Currently in forced-exile in South Africa, former Haitian President Jean-Bertrand Aristide is still the national leader of Fanmi Lavalas*— one of Haiti’s most popular political parties. A former priest and proponent of liberation theology, he served as Haiti’s first democratically elected president in 1990 before he was ousted in a CIA backed coup in September 1991. He returned to power in 1994 with the help of the Clinton administration and finished his term. He was elected again seven years later, only to be ousted in a coup in February 2004. The coup was lead by former Haitian soldiers in tandem with members of the opposition. Aristide has repeatedly claimed since that he was forced to resign at gunpoint by members of the US Embassy. US officials have claimed that he decided to resign freely following the violent uprising. He now lives in exile in South Africa where he still waits to get his diplomatic passport renewed. He is not allowed to travel outside South Africa. Aristide is still the subject of many controversies. He is reviled by the business elite and feared by the French and American governments, who deem his populism dangerous. But he remains loved by a large portion of the Haitian population. In a June 10 report to the Committee on Foreign Relations, “Haiti: No Leadership — No Elections“, ranking Republican member Richard Lugar denounced the systemic injustice of excluding the Fanmi Lavalas party.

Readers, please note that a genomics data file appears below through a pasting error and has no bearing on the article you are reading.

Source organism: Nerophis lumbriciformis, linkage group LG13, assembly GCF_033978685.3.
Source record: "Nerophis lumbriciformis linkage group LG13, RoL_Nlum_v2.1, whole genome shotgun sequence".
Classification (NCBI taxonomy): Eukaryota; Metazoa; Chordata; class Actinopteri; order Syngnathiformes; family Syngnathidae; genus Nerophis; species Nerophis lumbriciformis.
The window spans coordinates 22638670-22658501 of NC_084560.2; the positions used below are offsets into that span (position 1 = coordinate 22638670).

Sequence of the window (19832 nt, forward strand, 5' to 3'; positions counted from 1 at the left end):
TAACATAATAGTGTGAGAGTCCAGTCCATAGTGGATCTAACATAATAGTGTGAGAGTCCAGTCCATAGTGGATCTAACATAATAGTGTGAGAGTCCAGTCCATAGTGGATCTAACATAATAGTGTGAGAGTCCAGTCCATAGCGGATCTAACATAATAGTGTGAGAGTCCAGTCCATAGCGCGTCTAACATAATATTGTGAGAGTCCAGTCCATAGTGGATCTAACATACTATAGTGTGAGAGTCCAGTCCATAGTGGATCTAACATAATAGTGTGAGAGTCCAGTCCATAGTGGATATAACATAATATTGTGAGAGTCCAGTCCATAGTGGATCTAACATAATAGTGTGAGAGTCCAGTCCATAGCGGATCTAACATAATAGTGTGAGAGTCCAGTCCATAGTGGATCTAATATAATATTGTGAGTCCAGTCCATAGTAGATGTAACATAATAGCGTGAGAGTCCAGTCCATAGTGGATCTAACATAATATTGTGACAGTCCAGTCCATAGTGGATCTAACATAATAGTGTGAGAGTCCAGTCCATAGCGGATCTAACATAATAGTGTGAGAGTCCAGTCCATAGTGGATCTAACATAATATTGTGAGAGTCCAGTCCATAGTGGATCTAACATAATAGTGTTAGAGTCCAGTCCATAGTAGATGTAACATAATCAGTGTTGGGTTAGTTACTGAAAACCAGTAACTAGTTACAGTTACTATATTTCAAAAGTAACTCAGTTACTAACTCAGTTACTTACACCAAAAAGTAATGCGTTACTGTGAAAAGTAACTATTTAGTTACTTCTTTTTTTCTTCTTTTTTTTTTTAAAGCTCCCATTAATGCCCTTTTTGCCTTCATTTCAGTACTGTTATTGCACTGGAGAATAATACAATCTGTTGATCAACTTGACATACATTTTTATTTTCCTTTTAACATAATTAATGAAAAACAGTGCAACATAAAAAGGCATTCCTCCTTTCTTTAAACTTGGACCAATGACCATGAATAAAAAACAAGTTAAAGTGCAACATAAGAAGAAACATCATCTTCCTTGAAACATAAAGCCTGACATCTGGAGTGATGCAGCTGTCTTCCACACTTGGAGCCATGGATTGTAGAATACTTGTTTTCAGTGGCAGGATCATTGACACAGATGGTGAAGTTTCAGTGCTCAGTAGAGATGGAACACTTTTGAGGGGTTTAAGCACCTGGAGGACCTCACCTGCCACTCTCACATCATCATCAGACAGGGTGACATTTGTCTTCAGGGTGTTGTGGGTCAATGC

Last week, I conducted an exclusive two-hour interview with the former president in the hills of Johannesburg. I spoke with him about his life in forced exile, Haiti’s current political situation, and his possible return to Haiti. This is an excerpt of the interview.